To test the protective capacity of the selected isolates, they were inoculated with the severe Rolândia isolate. Two challenge methods were employed: inoculation by viruliferous brown citrus aphids and by tissue union (grafting). For the CTV insect challenge, viruliferous brown citrus aphid colonies were reared in cages on the three Rolândia Pêra source trees. After enough insects were found in the caged twigs, they were cut, put in ice chests, and transported to the laboratory. Inoculation was carried out placing twigs and/or leaf pieces that had a mean of 50 insects per plant in two plants of each treatment. After the aphids migrated to the plants, they were allowed to remain for 72 h in each of the two inoculations. A period of two weeks was used between inoculations to assure that the maximum challenge was achieved. All aphid-challenged plants were isolated by placing them in a cage with an aphid proof screen. At the end of the 72 h-period, the aphids were eliminated with an insecticide spray (Methidathion) and the plants were returned to the greenhouse. For the tissue union challenge, two plants of each treatment were bud inoculated by using two buds of the Rolândia trees that the aphids were reared on. The inoculated buds were allowed to sprout until reaching approximately 20 cm in length. Once the buds reached 20 cm in length, they were trimmed.

PCR analyses were performed at 30 days intervals on the negative (healthy) control challenged plants to determine the effectiveness of the aphid and budding challenge inoculations. In addition, this procedure was used to determine the time needed for the effective distribution of the virus in the plant (taking into account the inoculation method). Using this method, it was possible to determine the best moment for collecting material for SSCP analysis. After demonstrating the effective colonization of the virus in the plants, materials from all of the experimental plants were collected for analysis.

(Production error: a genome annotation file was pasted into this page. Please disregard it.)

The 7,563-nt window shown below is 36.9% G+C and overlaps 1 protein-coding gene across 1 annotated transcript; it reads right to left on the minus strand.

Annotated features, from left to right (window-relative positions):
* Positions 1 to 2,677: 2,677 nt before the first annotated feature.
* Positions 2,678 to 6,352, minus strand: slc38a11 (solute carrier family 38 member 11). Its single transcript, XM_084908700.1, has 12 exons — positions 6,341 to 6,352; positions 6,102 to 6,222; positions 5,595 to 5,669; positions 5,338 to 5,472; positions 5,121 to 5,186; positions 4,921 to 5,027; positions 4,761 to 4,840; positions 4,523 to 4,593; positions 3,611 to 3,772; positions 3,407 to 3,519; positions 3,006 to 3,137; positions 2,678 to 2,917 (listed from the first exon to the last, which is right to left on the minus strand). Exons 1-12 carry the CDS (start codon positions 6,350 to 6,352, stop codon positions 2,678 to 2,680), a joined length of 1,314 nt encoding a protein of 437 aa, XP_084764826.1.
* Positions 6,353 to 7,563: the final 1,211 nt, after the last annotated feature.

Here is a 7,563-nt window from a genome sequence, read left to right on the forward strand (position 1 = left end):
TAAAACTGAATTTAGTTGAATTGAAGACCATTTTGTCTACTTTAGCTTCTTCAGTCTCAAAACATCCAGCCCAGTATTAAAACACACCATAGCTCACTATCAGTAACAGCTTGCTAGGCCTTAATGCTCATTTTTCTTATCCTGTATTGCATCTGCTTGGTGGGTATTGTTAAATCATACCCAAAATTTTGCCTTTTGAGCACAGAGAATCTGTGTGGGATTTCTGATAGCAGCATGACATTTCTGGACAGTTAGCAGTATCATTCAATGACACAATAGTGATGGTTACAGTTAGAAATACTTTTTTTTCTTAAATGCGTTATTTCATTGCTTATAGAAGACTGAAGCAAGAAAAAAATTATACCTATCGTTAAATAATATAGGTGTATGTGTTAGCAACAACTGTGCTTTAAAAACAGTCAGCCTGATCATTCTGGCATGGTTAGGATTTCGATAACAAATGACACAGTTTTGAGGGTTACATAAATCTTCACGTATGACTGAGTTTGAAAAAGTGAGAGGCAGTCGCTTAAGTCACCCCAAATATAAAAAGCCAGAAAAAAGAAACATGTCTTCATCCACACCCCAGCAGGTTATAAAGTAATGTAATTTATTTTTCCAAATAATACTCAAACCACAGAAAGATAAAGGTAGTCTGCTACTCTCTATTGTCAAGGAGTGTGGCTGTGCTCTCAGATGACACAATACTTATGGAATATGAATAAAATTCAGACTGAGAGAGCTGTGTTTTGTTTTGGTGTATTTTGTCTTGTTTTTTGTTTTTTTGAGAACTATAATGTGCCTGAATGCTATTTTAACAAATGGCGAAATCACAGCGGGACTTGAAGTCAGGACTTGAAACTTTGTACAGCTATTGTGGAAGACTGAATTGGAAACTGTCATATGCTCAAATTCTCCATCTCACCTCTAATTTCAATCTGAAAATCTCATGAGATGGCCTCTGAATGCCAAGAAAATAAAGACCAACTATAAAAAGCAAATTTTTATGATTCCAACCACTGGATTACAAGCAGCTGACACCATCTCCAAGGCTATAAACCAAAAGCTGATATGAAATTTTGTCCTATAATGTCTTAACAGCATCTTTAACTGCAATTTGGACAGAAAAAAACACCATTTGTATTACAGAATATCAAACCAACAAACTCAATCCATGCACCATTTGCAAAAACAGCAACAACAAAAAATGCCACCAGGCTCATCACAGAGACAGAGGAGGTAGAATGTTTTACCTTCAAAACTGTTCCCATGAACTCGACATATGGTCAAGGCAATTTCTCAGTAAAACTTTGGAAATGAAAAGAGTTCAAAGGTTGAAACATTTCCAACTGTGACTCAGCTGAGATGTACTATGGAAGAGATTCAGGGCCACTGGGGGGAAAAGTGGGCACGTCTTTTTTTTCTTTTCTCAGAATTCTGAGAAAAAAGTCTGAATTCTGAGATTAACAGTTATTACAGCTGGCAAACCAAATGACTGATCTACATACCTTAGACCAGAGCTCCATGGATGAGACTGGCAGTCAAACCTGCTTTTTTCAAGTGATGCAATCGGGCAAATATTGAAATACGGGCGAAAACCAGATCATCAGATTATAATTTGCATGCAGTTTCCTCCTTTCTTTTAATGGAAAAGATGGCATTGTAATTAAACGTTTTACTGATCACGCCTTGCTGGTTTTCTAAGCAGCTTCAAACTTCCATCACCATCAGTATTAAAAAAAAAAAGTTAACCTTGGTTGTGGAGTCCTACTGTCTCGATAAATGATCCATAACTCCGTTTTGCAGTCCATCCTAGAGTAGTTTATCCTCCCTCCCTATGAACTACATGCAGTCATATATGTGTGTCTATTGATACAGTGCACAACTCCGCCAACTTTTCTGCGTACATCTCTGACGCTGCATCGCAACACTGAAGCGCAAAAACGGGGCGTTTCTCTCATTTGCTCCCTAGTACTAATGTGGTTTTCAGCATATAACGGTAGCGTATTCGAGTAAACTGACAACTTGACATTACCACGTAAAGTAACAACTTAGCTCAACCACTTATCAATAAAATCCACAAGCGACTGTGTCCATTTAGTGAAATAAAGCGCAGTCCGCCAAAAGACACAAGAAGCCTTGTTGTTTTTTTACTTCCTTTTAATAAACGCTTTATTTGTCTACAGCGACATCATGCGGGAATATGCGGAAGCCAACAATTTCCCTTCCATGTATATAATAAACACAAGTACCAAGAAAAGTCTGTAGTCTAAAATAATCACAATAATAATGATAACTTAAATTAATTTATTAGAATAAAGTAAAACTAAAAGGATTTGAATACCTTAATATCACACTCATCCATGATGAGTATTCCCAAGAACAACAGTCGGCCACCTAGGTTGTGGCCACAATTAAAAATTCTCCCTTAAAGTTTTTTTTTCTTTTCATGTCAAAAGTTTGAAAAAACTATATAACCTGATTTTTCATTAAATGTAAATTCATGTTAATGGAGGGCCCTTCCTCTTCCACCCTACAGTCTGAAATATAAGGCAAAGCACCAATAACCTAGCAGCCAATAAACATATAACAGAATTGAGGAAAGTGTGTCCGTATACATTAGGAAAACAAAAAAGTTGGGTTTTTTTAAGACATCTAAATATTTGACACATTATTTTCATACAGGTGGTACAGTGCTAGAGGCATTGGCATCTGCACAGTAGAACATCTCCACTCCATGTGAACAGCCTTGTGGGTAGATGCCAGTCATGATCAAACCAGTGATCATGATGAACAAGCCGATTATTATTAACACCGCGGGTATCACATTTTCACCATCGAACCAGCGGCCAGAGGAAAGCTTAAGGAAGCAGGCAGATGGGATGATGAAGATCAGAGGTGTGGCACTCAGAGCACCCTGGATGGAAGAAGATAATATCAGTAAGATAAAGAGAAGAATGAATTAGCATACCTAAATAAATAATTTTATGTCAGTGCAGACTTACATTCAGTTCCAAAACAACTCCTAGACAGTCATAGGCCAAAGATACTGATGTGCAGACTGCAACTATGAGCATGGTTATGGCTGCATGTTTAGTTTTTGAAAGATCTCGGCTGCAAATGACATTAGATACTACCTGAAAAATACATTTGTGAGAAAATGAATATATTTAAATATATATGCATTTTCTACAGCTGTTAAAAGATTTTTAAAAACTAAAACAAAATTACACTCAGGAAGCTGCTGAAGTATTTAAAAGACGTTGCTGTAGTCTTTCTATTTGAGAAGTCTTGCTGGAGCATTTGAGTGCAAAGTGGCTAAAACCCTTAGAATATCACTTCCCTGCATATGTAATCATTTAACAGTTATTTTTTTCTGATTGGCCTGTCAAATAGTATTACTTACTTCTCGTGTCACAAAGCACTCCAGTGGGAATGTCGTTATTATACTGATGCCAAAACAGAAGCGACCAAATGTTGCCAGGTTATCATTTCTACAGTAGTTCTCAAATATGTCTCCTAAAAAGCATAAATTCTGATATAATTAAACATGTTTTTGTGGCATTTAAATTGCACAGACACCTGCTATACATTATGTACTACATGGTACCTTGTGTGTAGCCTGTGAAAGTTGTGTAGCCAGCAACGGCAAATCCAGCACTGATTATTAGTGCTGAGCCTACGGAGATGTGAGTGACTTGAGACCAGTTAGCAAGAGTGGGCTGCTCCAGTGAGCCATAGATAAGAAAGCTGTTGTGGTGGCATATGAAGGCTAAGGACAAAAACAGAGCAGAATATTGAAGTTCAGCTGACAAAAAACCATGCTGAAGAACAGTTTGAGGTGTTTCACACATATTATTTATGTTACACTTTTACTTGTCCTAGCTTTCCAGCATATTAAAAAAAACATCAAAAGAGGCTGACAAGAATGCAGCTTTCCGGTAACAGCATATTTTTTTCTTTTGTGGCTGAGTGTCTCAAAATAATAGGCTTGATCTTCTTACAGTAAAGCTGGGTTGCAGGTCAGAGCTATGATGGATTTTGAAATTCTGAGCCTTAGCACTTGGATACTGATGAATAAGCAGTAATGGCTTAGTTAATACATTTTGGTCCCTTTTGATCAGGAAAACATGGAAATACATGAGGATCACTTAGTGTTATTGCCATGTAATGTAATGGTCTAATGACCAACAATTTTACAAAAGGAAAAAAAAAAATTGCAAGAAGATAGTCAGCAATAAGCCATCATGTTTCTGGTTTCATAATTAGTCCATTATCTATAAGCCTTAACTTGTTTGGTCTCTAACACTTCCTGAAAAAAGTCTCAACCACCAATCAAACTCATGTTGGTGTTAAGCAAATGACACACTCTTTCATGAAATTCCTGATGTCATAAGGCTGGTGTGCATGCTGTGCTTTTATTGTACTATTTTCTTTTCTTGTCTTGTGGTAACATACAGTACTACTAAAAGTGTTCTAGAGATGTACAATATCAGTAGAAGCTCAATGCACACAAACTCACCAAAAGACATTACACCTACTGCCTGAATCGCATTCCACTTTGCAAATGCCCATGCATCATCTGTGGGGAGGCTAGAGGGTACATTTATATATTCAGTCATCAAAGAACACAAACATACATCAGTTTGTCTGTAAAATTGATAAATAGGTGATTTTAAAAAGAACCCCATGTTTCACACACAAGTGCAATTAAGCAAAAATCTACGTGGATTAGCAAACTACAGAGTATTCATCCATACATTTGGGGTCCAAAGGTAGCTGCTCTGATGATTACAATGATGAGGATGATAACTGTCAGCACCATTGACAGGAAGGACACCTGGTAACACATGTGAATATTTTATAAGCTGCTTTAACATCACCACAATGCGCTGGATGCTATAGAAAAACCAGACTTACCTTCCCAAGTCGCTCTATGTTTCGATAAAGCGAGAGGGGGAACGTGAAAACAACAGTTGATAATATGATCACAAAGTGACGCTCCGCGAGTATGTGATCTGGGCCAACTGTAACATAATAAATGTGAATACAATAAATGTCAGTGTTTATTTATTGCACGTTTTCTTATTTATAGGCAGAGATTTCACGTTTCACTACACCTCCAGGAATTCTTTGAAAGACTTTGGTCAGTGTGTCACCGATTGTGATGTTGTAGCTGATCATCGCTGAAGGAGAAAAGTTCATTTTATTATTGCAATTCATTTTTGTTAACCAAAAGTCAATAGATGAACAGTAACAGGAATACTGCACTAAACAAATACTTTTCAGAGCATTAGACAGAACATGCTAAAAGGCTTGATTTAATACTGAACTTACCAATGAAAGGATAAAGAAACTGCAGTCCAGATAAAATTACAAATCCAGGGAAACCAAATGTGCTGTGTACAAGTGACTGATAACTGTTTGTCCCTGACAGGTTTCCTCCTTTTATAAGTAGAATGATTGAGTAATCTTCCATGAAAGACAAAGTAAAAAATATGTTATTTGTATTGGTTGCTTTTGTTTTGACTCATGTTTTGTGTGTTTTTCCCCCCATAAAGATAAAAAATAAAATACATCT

Total RNA isolation of the virus was conducted by using the Trizol reagent according to the manufacturer specifications (Life Technologies). The viral RNA served as a template for the synthesis of the first cDNA strand (Sambrook et al., 1989). The CPG amplification by PCR was carried out using two specific primers, including CN119 (5'AGA TCT ACC ATG GAC GAC GAA ACA AAG 3') and CN120 (5'GAA TTC GCG GCT CAA CGT GTG TTA AAT TTC C 3'). The SSCP analyses were performed by following the methodology used by Corazza-Nunes et al. (2001). In this method, the samples were submitted to electrophoresis in an 8 % non denaturing polyacrylamide gel at 25 ˚C for 16 h at a current of 200V. The gel was stained with silver nitrate (Beidler et al., 1982). The SSCP analyses considered the number and position of the bands. Comparisons were established among the isolates of the same treatment and the Pêra IAC and Citrovita mild controls and the Rolândia, Capão Bonito and Barão B severe controls. The healthy material was used as a negative control (blank) to rule out possible contamination.